Identification of California Condor (Gymnogyps californianus) estrogen receptors 1 and 2 and their activation by suspected environmental contaminants
Metadata[+] Show full item record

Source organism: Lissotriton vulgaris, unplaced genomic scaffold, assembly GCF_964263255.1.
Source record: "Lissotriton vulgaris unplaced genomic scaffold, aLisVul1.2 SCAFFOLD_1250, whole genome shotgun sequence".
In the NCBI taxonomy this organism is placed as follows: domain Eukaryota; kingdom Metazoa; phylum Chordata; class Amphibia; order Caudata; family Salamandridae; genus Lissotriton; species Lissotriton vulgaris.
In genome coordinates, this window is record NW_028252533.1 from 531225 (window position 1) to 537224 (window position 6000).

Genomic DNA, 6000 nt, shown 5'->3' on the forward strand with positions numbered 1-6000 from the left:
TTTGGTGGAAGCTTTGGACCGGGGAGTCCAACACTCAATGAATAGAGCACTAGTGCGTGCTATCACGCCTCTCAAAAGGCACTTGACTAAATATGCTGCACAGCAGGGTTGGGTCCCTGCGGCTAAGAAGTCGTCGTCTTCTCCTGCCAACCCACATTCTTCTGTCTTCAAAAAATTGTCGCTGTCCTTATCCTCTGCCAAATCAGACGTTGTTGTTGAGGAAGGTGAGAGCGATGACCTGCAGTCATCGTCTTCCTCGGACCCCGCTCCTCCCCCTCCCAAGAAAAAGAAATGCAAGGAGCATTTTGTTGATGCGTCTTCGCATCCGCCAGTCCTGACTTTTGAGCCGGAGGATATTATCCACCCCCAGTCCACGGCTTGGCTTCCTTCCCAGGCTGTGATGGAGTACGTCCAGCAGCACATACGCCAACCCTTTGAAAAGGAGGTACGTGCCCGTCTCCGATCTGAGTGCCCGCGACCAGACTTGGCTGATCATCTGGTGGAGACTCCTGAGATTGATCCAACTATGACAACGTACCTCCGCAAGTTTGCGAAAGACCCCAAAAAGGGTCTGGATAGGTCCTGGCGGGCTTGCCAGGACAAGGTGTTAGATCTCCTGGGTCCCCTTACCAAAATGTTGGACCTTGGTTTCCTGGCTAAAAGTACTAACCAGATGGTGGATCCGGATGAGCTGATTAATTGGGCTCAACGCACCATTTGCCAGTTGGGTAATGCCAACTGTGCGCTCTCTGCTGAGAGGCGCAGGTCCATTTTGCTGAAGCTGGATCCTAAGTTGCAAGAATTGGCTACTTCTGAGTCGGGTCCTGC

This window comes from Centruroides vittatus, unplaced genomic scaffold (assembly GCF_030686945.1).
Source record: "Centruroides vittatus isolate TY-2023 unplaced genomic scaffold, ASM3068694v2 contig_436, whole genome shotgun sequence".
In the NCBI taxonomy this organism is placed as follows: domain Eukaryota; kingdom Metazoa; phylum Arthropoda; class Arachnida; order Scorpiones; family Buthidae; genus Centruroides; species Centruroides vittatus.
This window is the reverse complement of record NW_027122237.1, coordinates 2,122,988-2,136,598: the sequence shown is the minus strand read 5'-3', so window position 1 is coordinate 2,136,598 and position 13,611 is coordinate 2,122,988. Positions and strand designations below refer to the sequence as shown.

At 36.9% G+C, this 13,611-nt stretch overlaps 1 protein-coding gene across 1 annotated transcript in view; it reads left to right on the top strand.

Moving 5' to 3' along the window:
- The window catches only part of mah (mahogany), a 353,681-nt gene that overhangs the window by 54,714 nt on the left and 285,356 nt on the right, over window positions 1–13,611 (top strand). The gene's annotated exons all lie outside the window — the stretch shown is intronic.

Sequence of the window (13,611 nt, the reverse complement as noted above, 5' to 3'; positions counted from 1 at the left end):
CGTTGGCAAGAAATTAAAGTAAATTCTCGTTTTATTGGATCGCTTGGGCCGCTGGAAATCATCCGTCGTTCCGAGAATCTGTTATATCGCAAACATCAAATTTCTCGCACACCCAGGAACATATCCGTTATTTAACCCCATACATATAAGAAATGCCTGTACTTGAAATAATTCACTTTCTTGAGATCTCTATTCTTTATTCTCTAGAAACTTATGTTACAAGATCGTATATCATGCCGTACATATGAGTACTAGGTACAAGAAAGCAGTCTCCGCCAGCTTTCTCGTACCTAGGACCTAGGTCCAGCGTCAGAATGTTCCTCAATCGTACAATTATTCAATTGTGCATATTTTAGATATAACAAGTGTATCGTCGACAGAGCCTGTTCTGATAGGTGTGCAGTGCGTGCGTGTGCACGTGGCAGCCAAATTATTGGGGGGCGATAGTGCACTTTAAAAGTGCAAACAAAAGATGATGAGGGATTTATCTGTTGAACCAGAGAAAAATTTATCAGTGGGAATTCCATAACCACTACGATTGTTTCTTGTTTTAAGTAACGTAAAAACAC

The recovery of the critically endangered California condor has required significant human intervention and management. Inland condor populations primarily face challenges associated with lead poisoning, which contributed to this species nearly becoming extinct. Coastal condors scavenge marine megafauna that offer reduced lead exposure, but increased potential for exposure to endocrine disrupting contaminants (EDCs) such as DDTs, PCBs, and chlordanes. Specifically, EDCs found at high concentrations in southern California marine megafauna also appear elevated in condors, potentially leading to impaired reproductive function, such as the observed production of thin eggshells by coastal compared to inland birds. To investigate the effects of EDCs on condor reproduction we have cloned condor estrogen receptors 1 and 2 (ESR1 and ESR2). With regard to ESR2, this represents the first confirmed, full-length, coding sequence of this gene identified for any bird of prey. Condor ESR activation by suspected EDCs was characterized with the highest treatment of contaminant resulting in the greatest response for both ESR1 and ESR2. In general, condor ESR2 was more sensitive to EDCs compared to ESR1; with PCB52, PCB138, PCB153, bisphenol A, dieldrin, trans-nonachlor, p,p� -DDD, and p,p� -DDE all stimulating significantly higher activation of ESR2 than of ESR1. While the concentrations EDCs are decreasing along the California coast the bioassay presented could be used as tool to screen food sources at release sites to determine if disruptive levels of EDCs are present.